By Kristina Houck
Some San Diego County households and most businesses will have bigger energy bills in September.
San Diego Gas and Electric is raising rates for its high-energy users, about 25 percent of its customers.
Since the rate hikes were announced, more people have turned to solar power, said Erica Johnson, director of community relations and development for Sullivan Solar Power. In the last 60 days, the company has received more than 1,600 inquiries from homeowners interested in solar power installations primarily due to energy rate increases, Johnson said.
“This is the most significant rate hike we’ve seen in the history of Sullivan Solar Power,” said Johnson, who has worked at Sullivan Solar Power since 2009. “We’ve seen a significant spike in business and inquiries. Actually, we’ve received the most inquiries we’ve ever received in the history of our company.”
Based in San Diego, Sullivan Solar Power has installed more solar power systems in San Diego County than any other locally owned and headquartered company, Johnson said. The company has installed more than 2,000 solar power systems since it was founded in 2004.
“Once people are educated about the technology, it makes financial sense as well as environmental sustainability sense,” said Johnson, who noted the company offers free site evaluations to property owners at no obligation.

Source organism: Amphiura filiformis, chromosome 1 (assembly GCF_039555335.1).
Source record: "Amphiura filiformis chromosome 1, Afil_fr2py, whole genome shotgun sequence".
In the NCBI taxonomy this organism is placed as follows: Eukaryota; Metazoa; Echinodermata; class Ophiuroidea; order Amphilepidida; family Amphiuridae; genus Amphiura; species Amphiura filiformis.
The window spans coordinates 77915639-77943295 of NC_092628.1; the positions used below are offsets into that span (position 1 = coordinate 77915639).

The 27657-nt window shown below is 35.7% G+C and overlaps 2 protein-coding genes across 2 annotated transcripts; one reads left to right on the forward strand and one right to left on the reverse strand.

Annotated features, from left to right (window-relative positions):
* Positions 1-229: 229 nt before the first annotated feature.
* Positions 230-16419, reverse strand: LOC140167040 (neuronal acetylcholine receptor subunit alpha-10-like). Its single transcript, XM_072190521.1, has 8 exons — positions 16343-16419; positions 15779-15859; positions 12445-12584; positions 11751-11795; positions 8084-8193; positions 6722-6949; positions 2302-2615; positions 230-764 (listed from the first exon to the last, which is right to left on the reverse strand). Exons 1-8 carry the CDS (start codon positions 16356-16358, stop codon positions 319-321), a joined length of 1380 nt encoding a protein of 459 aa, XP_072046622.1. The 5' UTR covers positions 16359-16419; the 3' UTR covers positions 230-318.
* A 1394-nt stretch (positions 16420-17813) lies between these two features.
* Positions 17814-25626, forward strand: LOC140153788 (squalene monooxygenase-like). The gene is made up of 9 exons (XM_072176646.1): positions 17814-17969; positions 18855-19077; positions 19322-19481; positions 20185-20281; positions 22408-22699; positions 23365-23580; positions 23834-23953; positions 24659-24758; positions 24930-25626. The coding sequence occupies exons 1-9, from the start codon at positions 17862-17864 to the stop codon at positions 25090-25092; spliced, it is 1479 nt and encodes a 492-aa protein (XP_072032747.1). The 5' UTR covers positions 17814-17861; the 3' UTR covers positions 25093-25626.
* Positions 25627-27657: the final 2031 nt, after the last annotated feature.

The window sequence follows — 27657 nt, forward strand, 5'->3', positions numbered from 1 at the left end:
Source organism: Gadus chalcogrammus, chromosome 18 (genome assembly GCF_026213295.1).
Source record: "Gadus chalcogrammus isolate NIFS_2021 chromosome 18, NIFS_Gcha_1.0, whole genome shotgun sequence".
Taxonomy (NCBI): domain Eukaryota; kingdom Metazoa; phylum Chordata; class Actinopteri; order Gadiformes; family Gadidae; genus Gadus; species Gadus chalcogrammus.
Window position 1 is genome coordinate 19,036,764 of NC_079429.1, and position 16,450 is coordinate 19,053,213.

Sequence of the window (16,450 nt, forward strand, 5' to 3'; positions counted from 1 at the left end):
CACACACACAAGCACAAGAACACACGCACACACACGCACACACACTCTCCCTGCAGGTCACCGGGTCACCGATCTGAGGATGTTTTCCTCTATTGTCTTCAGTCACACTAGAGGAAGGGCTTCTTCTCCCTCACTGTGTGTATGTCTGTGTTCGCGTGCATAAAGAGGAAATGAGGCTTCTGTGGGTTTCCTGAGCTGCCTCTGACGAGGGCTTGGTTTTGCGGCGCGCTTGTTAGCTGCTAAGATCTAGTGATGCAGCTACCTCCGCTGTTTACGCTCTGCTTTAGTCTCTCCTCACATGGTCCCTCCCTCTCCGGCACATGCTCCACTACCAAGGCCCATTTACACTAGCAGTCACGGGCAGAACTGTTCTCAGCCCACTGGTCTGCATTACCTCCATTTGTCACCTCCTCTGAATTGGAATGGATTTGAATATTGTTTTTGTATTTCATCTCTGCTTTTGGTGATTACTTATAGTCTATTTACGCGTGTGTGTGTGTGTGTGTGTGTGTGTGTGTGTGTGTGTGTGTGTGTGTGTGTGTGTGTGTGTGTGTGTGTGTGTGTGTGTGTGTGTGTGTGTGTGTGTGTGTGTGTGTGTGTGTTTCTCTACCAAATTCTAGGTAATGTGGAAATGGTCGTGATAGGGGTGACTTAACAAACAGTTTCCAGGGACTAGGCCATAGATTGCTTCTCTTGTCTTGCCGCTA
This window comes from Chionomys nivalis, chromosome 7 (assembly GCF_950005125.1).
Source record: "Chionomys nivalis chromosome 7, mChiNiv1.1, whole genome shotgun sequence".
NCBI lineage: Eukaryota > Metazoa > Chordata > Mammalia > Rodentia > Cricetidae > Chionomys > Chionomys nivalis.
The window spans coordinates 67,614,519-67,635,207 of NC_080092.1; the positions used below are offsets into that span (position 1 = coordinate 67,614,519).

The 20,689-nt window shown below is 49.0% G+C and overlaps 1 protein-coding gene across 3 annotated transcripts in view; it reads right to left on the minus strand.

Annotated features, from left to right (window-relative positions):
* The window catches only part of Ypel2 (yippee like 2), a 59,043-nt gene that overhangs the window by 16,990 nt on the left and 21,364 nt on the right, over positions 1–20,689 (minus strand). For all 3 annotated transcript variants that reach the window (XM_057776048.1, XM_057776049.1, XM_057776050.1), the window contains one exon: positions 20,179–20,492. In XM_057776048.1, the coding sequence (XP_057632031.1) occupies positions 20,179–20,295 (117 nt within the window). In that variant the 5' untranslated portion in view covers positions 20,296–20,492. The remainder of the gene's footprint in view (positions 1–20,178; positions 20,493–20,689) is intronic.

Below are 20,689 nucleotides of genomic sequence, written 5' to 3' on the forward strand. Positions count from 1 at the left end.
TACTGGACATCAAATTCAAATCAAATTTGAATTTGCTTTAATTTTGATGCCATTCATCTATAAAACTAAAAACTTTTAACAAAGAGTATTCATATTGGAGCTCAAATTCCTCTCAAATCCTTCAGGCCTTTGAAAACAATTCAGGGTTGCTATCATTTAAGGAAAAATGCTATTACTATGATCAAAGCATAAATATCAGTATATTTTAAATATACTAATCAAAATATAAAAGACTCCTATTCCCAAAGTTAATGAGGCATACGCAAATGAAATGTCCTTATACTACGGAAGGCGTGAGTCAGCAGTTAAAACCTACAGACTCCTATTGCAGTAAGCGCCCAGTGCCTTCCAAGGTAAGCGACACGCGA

To inform SDG&E customers about solar options, the company held an open house Aug. 17 at Gil and Patricia Field’s Carmel Valley home. Sullivan Solar Power installed a solar power system at the couple’s home in 2009.
“Our carbon footprint has greatly reduced,” said Patricia Field, a substitute teacher who has lived in Carmel Valley with her husband since 1997. “Being sensitive to caring for our environment and doing what we can is a great value.”
Before the 20-panel system was installed four years ago, the couple had a roughly $150 energy bill each month. Because the 2,200-square-foot home now generates about 2,000 kilowatts in surplus energy every year, the couple no longer has a monthly bill. In fact, SDG&E now sends them an annual check.
“We were very pleased by this, needless to say,” said Gil Field, a retired Coast Guard officer and Navy civilian contracting officer. “We’re helping to generate clean energy.”
More and more people are turning to solar power like the Fields. In fact, the solar industry grew about 69 percent in 2011, making it one of the fastest growing sectors of the U.S. economy.
Gil Field said he and his wife requested three solar power system proposals from five different companies before deciding to go with Sullivan Solar Power. They received tax credits from the federal government, a rebate from the state and a $9,000 interest-free loan from their church to help pay for the system, he said.
“I would warn people not to snap up the first guy who comes to your door,” said Gil Field. “There are an awful lot of people out there claiming to be solar system providers that last week were in [some other business]. Go with an experienced company.”
Sullivan Solar Power is hosting its Del Mar Highlands Solar Luncheon at 11 a.m. on Sept. 14 at Carmel Valley Recreation Center, 3777 Townsgate Dr., San Diego. The one-hour presentation will cover solar technology, rebates and incentives, and local case studies. Lunch will be provided.
For more information about Sullivan Solar Power, visit